June 15, 2014
June 15, 2014
June 18, 2014
24.882.1 - 24.882.42
Management and Assessment of a Successful Peer Mentor Program for Increasing Freshmen RetentionAbstractThere is no single magic bullet for the retention of freshmen engineering students upon entranceinto a rigorous course of study required of today’s engineering curriculum. Rather it is a multi-faceted approach of strategies each designed to aid the transition from an often-times easy highschool experience to one in which a student is overwhelmed with the difficulty andresponsibilities of a full-time student.One such strategy that has been implemented at a small, private university is a peer mentoringprogram which pairs small groups of 5-9 “first time in any college” (FTIC) students with anupper classmen of like major who has successfully navigated the first year. While a peermentoring program is not ground-breaking in itself, several successful techniques formanagement and assessment of the mentors have been developed which may benefit otherinstitutions that are seeking to implement or may be struggling to manage similar programsThe peer mentoring program is one aspect of an overall greater effort started in 2010 aimed atretention and supported by a 5-year project funded by NSF-STEP. Three years of this projecthave yielded significant improvements in the one-year and two-year retention rates. While thepeer mentor program can be credited with some of these improvements other new retentioninitiatives include: • A faculty mentor program for FTIC students • An industrial mentor program for FTIC students • Two completely redesigned multi-disciplinary first-year engineering practice courses designed to answer the question “What do engineers do?”This paper will seek to detail how the institution implements the peer mentor program. It beginswith a rigorous selection process that attempts to promote the most qualified candidates for therole of mentor. The program is structured to provide as many tools and support as necessary forthe mentors to perform their assigned tasks of helping the freshmen student survive and thrive.Leadership development is at the core and several layers of accountability are built in to providethe requisite support.In addition, this paper seeks to provide insight on several challenges of the peer mentor program.For example: • How can we accurately measure the effectiveness of a peer mentoring program, since it is only one aspect of a retention effort, with respect to the overall program initiatives? • How can we determine if students are staying due to a successful peer mentor/FTIC relationship? • What motivations are there for an upper-classmen to enroll in the program? • What advantages can be gained by successful retention of peer mentors to serve a second year?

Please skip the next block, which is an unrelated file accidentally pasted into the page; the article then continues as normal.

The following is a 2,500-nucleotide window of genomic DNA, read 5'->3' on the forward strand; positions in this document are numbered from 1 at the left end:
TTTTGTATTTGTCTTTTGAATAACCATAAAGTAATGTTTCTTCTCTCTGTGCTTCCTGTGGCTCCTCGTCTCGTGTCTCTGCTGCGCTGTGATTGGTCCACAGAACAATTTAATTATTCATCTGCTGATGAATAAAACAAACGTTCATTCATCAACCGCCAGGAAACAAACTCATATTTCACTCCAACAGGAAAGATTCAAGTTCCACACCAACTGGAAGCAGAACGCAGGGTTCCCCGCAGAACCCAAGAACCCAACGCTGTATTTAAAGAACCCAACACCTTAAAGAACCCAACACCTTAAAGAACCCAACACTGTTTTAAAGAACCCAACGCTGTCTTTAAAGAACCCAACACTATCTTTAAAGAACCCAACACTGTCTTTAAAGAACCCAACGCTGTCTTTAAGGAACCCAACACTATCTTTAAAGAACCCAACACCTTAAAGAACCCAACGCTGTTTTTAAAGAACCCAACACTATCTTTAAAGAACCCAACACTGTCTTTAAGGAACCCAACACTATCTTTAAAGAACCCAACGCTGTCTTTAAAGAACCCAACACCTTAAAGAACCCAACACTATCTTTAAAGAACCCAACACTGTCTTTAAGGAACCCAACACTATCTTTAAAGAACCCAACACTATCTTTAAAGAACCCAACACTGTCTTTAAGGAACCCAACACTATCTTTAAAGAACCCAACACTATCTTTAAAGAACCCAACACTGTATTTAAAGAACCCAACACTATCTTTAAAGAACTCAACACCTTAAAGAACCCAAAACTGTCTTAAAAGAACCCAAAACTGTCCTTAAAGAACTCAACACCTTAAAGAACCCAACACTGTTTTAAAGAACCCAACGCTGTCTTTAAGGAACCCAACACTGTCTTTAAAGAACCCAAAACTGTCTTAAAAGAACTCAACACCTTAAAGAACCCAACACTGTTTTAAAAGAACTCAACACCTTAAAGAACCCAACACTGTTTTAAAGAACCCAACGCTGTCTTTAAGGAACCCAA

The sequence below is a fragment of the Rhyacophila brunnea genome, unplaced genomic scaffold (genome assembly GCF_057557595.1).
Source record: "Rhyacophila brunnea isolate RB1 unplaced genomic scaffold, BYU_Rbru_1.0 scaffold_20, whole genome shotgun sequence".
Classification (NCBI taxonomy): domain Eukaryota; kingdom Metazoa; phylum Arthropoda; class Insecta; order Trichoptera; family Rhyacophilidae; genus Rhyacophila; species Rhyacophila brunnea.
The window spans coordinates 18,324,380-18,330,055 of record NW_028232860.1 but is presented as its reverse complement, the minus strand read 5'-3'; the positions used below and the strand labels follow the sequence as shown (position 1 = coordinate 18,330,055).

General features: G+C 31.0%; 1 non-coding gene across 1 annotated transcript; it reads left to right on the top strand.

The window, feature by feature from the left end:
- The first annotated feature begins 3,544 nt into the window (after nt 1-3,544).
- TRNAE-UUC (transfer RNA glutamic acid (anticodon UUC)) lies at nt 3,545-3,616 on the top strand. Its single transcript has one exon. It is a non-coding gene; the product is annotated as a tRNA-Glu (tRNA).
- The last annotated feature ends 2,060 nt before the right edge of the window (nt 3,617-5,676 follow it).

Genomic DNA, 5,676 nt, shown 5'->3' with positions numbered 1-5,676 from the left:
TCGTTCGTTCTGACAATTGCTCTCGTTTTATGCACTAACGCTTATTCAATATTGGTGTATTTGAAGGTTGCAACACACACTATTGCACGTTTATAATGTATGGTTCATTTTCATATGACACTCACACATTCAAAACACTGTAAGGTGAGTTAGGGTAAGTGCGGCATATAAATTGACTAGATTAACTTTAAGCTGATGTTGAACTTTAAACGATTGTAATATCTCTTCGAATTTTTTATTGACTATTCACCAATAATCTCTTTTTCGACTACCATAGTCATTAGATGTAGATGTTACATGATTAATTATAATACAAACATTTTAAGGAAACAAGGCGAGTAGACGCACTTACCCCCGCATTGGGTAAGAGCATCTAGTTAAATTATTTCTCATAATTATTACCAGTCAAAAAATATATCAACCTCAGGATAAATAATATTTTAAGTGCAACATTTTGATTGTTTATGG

Johnson, J., & Niemi, A. D., & Green, M. G., & Gentry, L. E. (2014, June), Management and Assessment of a Successful Peer Mentor Program for Increasing Freshmen Retention Paper presented at 2014 ASEE Annual Conference & Exposition, Indianapolis, Indiana. 10.18260/1-2--22815
ASEE holds the copyright on this document. It may be read by the public free of charge. Authors may archive their work on personal websites or in institutional repositories with the following citation: © 2014 American Society for Engineering Education. Other scholars may excerpt or quote from these materials with the same citation. When excerpting or quoting from Conference Proceedings, authors should, in addition to noting the ASEE copyright, list all the original authors and their institutions and name the host city of the conference. - Last updated April 1, 2015